“Shimon ben Azzai said: I have received a tradition from the seventy-two elders on the day when they appointed Rabbi Elazar ben Azariah head of the academy, that all sacrifices which are eaten, though slaughtered shelo lishma, without proper intent, are valid except that their owners have not fulfilled their obligation, except the Paschal lamb and the chatat, the sin offering” (Mishna Zevachim 1:3).
“Shimon ben Azzai said: I have received a tradition from the seventy-two elders on the day when they appointed Rabbi Elazar ben Azariah head of the academy, that the Song of Songs and Kohelet defile the hands” (Mishna Yadaim 3:5).
The Talmud records a debate between Rabbi Yehuda and the Sages as to whether the Sanhedrin consisted of 70 or 71 people. When G-d instructed Moshe to gather 70 elders was he to be included in that count of 70, or is it 70 plus Moshe, making it 71 members of the Sanhedrin? But there is seemingly no source indicating that there are to be 72 members of the high court.
Tosafot (Sukkah 51b, s.v. vehayu) explains that we do have a 72nd member of the Sanhedrin, known as the muflah, the wonderous one, of the Sanhedrin, serving what we might call as an honourary justice. He was the one “appointed upon all others” (Sanhedrin 16b, Tosafot ad loc., s.v. echad). He was not an actual voting member, but he was its official leader. Like the President of the State of Israel or the Governor General of Canada this person, chosen for their great scholarship and integrity, was not directly involved in the day-to-day deliberations of the court. Yet he was the one who granted the court its legitimacy. In his absence, key decisions of the court did not carry the same weight.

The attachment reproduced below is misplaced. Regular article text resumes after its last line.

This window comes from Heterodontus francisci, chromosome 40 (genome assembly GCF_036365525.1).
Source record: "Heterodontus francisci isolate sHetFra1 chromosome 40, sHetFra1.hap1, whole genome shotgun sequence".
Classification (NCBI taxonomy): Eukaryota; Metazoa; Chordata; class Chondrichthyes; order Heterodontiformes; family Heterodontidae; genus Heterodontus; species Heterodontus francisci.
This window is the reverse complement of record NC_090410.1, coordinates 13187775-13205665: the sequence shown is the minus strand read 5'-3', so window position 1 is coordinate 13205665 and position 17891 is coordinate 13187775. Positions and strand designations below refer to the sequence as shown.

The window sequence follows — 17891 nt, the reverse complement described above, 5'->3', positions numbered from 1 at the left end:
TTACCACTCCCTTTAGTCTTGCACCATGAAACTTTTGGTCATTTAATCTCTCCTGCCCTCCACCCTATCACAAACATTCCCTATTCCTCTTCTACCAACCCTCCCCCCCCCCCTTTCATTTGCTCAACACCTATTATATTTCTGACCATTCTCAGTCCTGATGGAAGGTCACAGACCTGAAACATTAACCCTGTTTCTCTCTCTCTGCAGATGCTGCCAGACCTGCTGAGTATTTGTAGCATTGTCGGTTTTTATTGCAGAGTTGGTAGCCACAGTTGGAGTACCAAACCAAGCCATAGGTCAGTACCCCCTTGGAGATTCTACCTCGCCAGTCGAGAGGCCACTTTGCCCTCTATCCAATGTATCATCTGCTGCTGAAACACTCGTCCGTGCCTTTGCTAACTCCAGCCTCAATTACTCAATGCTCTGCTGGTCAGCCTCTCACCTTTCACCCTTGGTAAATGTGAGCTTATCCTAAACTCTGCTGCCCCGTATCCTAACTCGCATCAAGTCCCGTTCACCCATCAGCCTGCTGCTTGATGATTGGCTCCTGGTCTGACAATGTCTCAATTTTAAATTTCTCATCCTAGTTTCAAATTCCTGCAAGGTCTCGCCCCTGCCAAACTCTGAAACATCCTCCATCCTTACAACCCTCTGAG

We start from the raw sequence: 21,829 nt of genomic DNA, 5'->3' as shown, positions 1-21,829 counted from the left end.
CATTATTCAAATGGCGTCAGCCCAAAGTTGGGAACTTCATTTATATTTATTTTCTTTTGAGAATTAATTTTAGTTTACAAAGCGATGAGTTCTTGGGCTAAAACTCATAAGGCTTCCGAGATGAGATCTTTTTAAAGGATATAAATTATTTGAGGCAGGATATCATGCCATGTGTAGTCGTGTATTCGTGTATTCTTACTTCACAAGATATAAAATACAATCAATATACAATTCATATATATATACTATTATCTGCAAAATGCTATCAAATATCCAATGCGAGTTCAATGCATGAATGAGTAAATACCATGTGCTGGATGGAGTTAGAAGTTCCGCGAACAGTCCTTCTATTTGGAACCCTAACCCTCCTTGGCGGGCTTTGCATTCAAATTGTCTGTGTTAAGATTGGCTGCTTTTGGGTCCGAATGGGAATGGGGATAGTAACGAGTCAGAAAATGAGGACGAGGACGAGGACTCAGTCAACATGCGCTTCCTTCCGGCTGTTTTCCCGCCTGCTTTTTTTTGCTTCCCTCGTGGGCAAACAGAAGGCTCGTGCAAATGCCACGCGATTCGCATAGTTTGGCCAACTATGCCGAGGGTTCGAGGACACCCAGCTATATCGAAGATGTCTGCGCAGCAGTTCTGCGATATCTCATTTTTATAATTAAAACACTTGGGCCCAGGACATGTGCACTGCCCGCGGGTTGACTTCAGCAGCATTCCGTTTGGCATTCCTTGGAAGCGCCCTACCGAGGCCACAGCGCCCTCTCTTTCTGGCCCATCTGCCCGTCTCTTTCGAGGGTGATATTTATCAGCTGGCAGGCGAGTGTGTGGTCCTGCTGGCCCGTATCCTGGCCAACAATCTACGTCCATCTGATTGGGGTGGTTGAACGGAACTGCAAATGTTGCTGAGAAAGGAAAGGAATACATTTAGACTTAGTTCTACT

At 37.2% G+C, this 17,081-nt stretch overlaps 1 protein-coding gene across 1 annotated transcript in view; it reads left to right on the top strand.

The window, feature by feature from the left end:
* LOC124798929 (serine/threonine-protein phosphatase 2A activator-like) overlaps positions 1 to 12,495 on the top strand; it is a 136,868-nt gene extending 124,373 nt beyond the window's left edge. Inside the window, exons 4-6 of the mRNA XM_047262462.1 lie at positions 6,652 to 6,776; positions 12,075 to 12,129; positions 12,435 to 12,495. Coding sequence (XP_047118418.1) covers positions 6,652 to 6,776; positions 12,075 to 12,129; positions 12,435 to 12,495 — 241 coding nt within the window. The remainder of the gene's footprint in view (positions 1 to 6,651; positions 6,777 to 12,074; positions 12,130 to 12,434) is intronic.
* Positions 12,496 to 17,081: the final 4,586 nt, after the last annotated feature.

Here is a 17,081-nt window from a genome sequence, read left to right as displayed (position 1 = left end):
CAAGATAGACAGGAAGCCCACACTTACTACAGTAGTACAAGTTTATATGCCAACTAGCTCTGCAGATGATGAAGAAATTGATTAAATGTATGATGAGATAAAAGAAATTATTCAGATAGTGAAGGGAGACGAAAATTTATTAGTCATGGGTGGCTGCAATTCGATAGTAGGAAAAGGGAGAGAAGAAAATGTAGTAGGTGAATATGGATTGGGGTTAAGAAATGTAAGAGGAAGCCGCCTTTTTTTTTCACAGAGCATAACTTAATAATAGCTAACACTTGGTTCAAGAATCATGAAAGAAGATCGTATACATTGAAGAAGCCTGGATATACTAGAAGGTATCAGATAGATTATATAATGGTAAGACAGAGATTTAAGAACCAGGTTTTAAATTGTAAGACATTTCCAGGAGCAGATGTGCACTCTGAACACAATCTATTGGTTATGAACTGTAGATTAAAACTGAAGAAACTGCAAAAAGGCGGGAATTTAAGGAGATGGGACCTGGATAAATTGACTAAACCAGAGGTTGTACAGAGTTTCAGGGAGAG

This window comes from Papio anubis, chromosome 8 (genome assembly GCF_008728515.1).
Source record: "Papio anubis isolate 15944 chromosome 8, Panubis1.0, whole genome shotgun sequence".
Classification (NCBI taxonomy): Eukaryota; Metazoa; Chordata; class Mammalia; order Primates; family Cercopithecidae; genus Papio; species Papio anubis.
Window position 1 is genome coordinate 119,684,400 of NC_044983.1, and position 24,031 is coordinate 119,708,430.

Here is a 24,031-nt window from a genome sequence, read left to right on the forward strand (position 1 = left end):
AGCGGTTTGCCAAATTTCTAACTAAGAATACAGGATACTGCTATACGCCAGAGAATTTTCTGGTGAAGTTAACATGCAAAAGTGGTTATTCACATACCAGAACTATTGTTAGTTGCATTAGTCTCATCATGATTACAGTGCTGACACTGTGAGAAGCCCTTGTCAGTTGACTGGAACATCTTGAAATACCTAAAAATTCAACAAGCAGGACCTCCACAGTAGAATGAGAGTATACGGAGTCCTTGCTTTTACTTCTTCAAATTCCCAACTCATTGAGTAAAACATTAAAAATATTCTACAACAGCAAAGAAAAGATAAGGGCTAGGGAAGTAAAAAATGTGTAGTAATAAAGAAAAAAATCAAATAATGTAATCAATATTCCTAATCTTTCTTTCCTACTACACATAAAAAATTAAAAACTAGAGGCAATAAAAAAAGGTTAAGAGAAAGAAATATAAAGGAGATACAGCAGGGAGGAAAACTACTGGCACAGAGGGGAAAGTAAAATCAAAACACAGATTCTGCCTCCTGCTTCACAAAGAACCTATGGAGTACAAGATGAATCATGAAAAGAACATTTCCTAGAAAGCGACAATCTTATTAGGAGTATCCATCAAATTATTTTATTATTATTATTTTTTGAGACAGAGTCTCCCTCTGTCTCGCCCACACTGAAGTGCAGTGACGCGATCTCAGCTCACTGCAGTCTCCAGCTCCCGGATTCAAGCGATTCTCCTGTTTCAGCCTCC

The Mishna (Horayot 1:4) teaches that should the Sanhedrin, in the absence of the muflah, make an incorrect decision, the court would be exempt from bringing a par healem davra shel tzibbur, the special sacrifice to atone for serious mistakes of the court. The implication is clear: Had this non-voting but leading member of the Sanhedrin been present, it is less likely that the Sanhedrin would have made an erroneous ruling.
The tradition of the 72 elders is one relating to the day that Rabbi Elazar ben Azariah was appointed the Nassi, head, of the Sanhedrin. This was a very special day, perhaps the most monumental day of the Yavneh period of Jewish history. The Talmud (Brachot 28a) simply notes that “any time they say ‘that day’, it is a reference to the day when Rav Elazar ben Azariah was appointed the Nassi”. It was a revolutionary day, one that would change Jewish history forever.